You want your puppy to meet friendly dogs, not unfriendly dogs, for example. Socialization is essential for your dog to feel comfortable in day-to-day life. Anything new tends to cause fear in dogs of a certain age.

The critical socialization window occurs from 3 to 14 weeks of age. During this time puppies are generally accepting of new stimuli, but after this window, they become more fearful of the unknown. It’s possible to socialize other dogs but it requires more extensive training.

4. Manage the Environment

If you can avoid exposing your dog to triggers of their aggression while your training is progressing, that would be beneficial. If your dog is reactive toward strangers or other dogs while walking, for example, you should walk them at times and places where you are unlikely to encounter anyone.

If your dog is aggressive to family members who approach you at home, force distance between you and your dog when they are around. You can train your dog to retreat to their spot with a “place” command or set up physical barriers that prevent your dog from accessing you.

man training his vizsla dog
Image By: ABO PHOTOGRAPHY, Shutterstock

5. Use Desensitization and Counterconditioning

Desensitization refers to getting a dog used to something through exposure. Now, this won’t work if you put your dog in situations where they react. Instead, we want to reduce the trigger to a level your dog doesn’t react to. In this way, you set your dog up to exhibit good behavior.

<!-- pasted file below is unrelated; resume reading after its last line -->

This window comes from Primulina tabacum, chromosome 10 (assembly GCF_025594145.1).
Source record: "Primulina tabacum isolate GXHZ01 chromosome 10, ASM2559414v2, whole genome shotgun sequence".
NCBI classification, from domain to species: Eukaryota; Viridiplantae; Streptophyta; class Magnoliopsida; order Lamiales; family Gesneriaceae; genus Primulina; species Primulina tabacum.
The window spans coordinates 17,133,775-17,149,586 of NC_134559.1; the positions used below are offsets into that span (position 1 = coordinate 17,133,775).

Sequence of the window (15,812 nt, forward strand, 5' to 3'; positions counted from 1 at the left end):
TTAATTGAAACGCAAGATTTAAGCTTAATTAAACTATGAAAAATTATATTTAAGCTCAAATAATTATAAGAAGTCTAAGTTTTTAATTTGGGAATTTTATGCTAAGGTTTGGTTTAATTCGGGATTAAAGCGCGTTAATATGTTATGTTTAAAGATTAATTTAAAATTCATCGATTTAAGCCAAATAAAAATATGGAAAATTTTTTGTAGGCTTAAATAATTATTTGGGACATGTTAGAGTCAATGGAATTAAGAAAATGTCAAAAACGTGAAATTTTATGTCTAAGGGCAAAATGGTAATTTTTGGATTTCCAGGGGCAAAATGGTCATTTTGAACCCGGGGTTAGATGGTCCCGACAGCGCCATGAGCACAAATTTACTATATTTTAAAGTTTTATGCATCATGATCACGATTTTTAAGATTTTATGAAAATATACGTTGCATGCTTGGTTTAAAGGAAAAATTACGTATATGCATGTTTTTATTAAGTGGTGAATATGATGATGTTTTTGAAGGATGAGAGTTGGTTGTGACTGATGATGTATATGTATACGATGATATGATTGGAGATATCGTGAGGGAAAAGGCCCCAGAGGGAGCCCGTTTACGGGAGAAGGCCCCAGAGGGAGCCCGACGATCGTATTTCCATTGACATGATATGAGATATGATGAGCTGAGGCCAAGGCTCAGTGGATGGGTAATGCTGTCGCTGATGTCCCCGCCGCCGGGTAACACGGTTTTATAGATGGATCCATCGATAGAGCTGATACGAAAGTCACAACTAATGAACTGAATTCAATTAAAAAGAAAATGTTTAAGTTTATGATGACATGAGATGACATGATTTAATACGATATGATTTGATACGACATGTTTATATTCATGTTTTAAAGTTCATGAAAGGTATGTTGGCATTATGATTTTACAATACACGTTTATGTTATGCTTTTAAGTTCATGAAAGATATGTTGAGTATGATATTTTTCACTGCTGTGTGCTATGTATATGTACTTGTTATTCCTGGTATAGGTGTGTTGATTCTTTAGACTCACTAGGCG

For example, if your dog reacts to others when you are walking, keep them at a distance they are comfortable with. As time passes, your dog’s threshold will change, meaning you can decrease the distance.

Counterconditioning is changing your dog’s emotional response from a negative to a positive one. This is paired with desensitization. For example, if your dog reacts to others when they are on your lap because they are gauding you, let your dog see the other person at a distance.

If your dog doesn’t respond, shower them with extra affection, treats, toys, or other rewards to create a positive association.

6. Consistency and Timing

Like children, dogs will quickly learn when they can walk all over you. Stay consistent with your training, which means delivering commands, rewards, and consequences that are the same every time. This will help your training progress better and minimize any setbacks. If others are involved in the training, ensure you are all on the same page.

Timing is also important so your dog knows the actions that have incurred the rewards or punishment. The rewards or punishments should occur within seconds of the action. You should also take care not to accidentally reward the bad behavior.

shiba inu dog walking with his owner
Image By: ikate25, Shutterstock

Dogster_Website dividers_v1_Jan 18 2024-01-TESTConclusion

If your dog is inappropriately aggressive toward others around you, it might be tempting to think of it as your dog’s strong devotion to you. While we know your dog loves you, their behavior is more likely to stem from fear of others or insecurity.

Since there are so many factors involved in canine behavior, and your dog’s behavior could potentially be dangerous, we recommend working with professionals who can assess your exact situation.

For more forms of aggression, see our other articles on Possessive Aggression, Predatory Aggression, and Redirected Aggression.

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Featured Image Credit: Victoria Antonova, Shutterstock